Extended (Distal) Roux-en-Y Gastric Bypass (RYGBP-E)
RYGBP-E is an alternative means of achieving malabsorption by creating a stapled or divided small gastric pouch, leaving the remainder of stomach in place. A long limb of the small intestine is attached to the stomach to divert the bile and pancreatic juices. This procedure carries with it fewer operative risks by avoiding removal of the lower 3/4 of the stomach. Gastric pouch size and the length of the bypassed intestine determine the risks for ulcers, malnutrition and other effects.
Biliopancreatic Diversion with "Duodenal Switch"
This procedure is a variation of BPD in which stomach removal is restricted to the outer margin, leaving a sleeve of stomach with the pylorus and the beginning of the duodenum at its end. The duodenum, the first portion of the small intestine, is divided so that pancreatic and bile drainage is bypassed. The near end of the "alimentary limb" is then attached to the beginning of the duodenum, while the "common limb" is created in the same way as described above.
- These operations often result in a high degree of patient satisfaction because patients are able to eat larger meals than with a purely restrictive or standard Roux-en-Y gastric bypass procedure.
- These procedures can produce the greatest excess weight loss because they provide the highest levels of malabsorption.
- In one study of 125 patients, excess weight loss of 74% at one year, 78% at two years, 81% at three years, 84% at four years, and 91% at five years was achieved.
- Long-term maintenance of excess body weight loss can be successful if the patient adapts and adheres to a straightforward dietary, supplement, exercise and behavioral regimen.
- For all malabsorption procedures there is a period of intestinal adaptation when bowel movements can be very liquid and frequent. This condition may lessen over time, but may be a permanent lifelong occurrence.
- Abdominal bloating and malodorous stool or gas may occur.
- Close lifelong monitoring for protein malnutrition, anemia and bone disease is recommended. As well, lifelong vitamin supplementing is required. It has been generally observed that if eating and vitamin supplement instructions are not rigorously followed, at least 25% of patients will develop problems that require treatment.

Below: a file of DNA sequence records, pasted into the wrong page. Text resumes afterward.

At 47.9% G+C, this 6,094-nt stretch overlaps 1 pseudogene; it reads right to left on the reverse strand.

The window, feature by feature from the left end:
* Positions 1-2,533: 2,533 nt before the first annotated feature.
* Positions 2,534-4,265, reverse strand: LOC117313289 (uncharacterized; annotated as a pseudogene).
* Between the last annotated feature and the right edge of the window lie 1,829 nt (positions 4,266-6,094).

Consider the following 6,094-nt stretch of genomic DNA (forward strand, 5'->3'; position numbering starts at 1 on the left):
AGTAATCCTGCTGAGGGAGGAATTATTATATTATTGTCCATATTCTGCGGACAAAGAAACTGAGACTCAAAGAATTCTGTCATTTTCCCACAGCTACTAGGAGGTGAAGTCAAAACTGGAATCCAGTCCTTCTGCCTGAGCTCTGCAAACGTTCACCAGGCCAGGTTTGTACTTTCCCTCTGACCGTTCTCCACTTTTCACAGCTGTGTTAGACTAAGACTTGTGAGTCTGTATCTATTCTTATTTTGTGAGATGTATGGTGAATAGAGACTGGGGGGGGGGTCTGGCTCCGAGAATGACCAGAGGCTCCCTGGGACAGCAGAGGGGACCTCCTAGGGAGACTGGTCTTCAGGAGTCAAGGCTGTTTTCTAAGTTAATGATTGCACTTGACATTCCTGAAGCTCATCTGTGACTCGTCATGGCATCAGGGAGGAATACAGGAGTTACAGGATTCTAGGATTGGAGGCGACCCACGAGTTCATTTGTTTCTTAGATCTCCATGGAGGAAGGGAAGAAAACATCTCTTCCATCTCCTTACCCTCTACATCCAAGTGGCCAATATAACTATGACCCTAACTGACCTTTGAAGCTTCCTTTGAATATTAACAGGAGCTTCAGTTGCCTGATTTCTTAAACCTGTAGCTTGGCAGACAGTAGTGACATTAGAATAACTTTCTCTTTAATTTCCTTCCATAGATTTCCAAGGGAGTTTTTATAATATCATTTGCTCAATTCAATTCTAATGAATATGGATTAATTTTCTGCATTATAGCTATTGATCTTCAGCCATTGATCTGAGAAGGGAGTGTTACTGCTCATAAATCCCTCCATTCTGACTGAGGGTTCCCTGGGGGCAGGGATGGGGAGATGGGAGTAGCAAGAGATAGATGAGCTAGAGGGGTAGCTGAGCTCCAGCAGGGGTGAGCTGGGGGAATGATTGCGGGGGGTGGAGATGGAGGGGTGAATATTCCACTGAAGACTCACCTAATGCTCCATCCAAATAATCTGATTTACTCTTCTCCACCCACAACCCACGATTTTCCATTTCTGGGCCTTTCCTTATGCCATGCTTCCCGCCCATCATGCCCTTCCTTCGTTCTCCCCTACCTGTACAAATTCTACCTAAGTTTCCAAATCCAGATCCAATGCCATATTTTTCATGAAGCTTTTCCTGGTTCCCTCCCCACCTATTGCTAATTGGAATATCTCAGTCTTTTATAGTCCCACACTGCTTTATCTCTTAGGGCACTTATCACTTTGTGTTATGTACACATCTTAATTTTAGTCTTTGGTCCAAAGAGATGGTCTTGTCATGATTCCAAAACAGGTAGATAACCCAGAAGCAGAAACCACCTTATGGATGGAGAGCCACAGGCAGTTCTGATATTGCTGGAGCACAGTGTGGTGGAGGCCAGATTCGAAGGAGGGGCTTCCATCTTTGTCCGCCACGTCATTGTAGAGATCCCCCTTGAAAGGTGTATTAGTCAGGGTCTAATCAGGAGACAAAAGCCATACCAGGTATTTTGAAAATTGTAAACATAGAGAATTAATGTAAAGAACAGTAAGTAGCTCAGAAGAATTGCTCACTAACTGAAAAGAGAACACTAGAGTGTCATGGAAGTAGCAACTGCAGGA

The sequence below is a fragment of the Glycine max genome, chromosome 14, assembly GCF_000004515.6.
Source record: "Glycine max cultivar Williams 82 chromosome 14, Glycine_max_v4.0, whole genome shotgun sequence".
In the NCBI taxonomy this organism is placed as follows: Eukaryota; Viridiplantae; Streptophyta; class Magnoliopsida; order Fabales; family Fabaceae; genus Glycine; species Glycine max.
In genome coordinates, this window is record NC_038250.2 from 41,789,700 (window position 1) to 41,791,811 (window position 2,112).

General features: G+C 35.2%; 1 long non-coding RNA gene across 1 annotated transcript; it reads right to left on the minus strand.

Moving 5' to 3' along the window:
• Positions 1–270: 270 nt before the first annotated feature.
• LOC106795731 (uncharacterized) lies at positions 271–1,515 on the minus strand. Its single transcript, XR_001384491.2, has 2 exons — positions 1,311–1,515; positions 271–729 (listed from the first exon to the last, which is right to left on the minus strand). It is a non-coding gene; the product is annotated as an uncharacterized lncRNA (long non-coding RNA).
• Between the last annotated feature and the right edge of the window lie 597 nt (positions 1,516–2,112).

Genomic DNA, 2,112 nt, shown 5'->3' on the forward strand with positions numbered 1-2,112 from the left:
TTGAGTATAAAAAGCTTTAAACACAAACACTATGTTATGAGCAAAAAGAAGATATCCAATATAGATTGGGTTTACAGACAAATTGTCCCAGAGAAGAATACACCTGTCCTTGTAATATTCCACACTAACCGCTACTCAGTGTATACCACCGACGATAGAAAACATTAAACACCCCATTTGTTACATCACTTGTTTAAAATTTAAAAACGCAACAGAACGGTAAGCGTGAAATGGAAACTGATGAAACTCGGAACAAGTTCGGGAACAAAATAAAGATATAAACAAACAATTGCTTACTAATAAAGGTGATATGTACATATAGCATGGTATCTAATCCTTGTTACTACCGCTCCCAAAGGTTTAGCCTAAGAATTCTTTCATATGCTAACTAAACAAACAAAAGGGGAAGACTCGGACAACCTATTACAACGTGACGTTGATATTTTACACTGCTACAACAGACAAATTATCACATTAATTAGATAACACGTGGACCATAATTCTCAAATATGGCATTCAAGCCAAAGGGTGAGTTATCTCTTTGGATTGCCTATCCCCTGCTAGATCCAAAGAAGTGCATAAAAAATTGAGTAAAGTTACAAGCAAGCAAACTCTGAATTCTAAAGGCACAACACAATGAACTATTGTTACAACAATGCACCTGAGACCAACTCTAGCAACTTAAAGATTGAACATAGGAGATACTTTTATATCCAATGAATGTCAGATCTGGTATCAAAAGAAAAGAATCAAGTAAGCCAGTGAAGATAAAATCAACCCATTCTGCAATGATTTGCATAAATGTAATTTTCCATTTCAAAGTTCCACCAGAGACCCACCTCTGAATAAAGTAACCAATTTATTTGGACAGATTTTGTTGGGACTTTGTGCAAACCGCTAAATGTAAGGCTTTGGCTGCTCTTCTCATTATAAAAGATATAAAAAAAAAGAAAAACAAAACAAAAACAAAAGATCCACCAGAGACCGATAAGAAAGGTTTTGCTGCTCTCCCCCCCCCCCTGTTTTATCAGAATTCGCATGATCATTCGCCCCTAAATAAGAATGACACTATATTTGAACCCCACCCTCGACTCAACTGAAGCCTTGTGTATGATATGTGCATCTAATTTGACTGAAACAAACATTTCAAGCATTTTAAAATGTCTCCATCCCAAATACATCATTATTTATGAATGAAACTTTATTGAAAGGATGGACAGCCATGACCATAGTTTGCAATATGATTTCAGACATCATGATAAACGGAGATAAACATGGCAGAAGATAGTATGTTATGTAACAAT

- Changes to the intestinal structure can result in the increased risk of gallstone formation and the need for removal of the gallbladder.
- Re-routing of bile, pancreatic and other digestive juices beyond the stomach can cause intestinal irritation and ulcers.
In recent years, better clinical understanding of procedures combining restrictive and malabsorptive approaches has increased the choices of effective weight loss surgery for thousands of patients. By adding malabsorption, food is delayed in mixing with bile and pancreatic juices that aid in the absorption of nutrients. The result is an early sense of fullness, combined with a sense of satisfaction that reduces the desire to eat.
According to the American Society for Bariatric Surgery and the National Institutes of Health, Roux-en-Y gastric bypass is the current gold standard procedure for weight loss surgery. It is one of the most frequently performed weight loss procedures in the United States. In this procedure, stapling creates a small (15 to 20cc) stomach pouch. The remainder of the stomach is not removed, but is completely stapled shut and divided from the stomach pouch. The outlet from this newly formed pouch empties directly into the lower portion of the jejunum, thus bypassing calorie absorption. This is done by dividing the small intestine just beyond the duodenum for the purpose of bringing it up and constructing a connection with the newly formed stomach pouch. The other end is connected into the side of the Roux limb of the intestine creating the "Y" shape that gives the technique its name. The length of either segment of the intestine can be increased to produce lower or higher levels of malabsorption.